Netflix for iPad: A Pleasant Surprise, Hope for Flash

Netflix comes to the iPad

San Jose, CA  —  Last Saturday, when the iPad made its premiere, fellow Genius, Zander and I drew a small crowd in the crowded Apple Store at the Oakridge Mall on Blossom Hill as we expounded the virtues and vices (though few) of the new iPad. Perhaps it was because from the moment we got our hands on it, we couldn’t stop talking about it! “Strange! It’s smaller and heavier than I imagined,” I started. And while I began to complain about the dull pain in my left arm as I typed, Zander pointed out that, despite the weight, its size would be its most endearing quality for many.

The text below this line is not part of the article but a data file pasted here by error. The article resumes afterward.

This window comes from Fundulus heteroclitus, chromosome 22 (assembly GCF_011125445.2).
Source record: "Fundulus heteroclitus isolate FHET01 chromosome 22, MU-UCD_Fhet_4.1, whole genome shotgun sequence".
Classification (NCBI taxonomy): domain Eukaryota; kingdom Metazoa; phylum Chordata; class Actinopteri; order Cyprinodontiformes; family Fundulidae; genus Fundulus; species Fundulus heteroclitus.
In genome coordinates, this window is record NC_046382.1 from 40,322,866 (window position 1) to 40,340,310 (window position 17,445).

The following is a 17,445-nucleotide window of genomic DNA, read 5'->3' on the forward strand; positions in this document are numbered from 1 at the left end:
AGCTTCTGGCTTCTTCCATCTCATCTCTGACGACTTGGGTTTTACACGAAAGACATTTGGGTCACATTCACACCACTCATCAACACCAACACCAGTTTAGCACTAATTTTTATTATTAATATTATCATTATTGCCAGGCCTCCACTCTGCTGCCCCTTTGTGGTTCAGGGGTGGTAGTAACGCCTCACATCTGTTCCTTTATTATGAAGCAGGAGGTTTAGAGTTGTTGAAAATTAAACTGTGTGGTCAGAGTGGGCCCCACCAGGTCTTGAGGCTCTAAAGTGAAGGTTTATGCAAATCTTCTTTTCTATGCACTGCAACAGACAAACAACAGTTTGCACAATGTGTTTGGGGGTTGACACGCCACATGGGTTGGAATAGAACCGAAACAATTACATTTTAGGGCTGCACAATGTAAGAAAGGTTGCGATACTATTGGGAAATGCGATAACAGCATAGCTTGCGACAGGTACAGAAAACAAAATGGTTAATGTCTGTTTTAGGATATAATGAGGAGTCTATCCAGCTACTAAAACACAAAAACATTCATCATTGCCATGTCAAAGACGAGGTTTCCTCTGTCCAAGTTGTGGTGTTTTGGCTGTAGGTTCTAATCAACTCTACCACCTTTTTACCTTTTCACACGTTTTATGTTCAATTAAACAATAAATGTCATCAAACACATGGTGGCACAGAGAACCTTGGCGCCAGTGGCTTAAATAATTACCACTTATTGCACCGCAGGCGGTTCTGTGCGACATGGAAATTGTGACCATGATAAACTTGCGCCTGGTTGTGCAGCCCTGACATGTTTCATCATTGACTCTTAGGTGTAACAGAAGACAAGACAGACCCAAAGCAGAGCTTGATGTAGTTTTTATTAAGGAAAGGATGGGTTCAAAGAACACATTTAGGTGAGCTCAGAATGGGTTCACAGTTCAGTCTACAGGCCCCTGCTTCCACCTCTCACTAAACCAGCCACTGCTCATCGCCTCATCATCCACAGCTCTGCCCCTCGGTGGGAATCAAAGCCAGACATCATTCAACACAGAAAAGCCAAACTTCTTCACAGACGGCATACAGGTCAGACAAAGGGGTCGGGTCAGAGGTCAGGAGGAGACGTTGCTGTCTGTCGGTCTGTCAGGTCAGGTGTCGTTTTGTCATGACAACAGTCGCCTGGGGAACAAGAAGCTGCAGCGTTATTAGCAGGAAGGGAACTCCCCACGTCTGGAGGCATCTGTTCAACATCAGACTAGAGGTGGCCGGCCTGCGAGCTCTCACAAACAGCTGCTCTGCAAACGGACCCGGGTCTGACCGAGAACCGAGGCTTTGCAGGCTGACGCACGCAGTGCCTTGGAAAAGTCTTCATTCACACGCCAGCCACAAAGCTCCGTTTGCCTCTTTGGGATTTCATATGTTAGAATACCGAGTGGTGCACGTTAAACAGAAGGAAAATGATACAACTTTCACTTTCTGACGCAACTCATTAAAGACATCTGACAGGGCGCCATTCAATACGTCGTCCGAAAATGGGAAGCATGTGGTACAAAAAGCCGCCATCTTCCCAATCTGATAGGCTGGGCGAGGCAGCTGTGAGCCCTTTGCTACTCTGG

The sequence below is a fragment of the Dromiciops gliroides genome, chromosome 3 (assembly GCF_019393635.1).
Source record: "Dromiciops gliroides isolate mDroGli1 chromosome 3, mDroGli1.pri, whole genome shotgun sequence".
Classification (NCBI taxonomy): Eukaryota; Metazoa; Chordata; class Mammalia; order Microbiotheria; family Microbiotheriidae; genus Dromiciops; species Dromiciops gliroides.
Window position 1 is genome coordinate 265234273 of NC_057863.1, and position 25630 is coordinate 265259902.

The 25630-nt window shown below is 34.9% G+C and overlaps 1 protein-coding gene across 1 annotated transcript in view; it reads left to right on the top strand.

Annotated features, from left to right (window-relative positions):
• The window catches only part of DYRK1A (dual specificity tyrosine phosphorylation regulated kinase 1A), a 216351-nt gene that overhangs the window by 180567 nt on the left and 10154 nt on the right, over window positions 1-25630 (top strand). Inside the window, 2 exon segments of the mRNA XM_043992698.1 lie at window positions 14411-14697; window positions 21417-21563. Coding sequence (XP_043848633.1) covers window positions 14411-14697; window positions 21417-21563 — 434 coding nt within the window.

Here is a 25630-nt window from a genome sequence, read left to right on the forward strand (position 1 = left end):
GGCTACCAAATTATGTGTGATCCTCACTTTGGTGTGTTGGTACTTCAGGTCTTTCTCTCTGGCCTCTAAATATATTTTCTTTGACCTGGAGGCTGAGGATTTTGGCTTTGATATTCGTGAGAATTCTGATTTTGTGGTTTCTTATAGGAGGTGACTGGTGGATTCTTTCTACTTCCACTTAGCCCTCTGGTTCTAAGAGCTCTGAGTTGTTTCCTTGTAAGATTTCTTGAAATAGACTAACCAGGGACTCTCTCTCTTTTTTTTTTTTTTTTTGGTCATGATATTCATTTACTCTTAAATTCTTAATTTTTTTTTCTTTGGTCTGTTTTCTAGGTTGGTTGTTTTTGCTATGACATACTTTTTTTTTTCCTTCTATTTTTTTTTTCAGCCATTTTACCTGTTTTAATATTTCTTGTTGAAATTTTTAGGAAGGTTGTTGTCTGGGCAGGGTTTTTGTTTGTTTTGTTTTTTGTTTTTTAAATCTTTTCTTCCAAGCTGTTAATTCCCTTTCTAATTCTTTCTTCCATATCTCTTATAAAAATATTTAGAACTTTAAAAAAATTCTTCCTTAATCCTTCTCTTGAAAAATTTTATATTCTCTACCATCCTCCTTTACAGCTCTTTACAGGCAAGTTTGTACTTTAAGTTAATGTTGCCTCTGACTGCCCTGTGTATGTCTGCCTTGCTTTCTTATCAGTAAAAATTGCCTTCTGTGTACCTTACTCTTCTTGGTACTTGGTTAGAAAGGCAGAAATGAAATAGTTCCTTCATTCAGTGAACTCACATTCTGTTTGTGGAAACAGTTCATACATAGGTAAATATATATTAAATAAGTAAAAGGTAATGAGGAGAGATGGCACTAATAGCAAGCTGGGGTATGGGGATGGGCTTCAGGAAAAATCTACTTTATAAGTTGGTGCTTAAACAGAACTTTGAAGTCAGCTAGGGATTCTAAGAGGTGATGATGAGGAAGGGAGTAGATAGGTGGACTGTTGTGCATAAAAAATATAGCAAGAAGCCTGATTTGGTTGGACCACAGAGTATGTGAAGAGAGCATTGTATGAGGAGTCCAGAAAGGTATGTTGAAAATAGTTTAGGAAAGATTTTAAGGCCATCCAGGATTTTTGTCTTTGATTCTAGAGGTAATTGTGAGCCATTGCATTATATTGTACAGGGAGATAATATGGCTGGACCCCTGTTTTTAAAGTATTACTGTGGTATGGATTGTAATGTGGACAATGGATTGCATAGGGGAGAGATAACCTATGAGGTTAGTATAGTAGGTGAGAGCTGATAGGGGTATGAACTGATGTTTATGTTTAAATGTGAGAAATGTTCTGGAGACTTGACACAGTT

Our comments, audible to many in the crammed store, made people recognized us as “geniuses” and we began fielding questions ranging from the iPad’s lack of multi-tasking and Flash to whether it would support expandable memory.

And though it was the first time I had held that particular iPad, nothing seemed to catch me by surprise — nothing, that was, until I noticed the Netflix app.

As I hadn’t yet heard of the Netflix app, it seemed out of place as I selected it from the iPad home screen. But what surprised me most was its performance! As a subscriber, it took only seconds to enter my user information, select a movie from the home screen and begin watching. In fact, it seemed to perform even BETTER than the “watch instantly” function that I frequent on my computer (which is free as part of my Netflix subscription).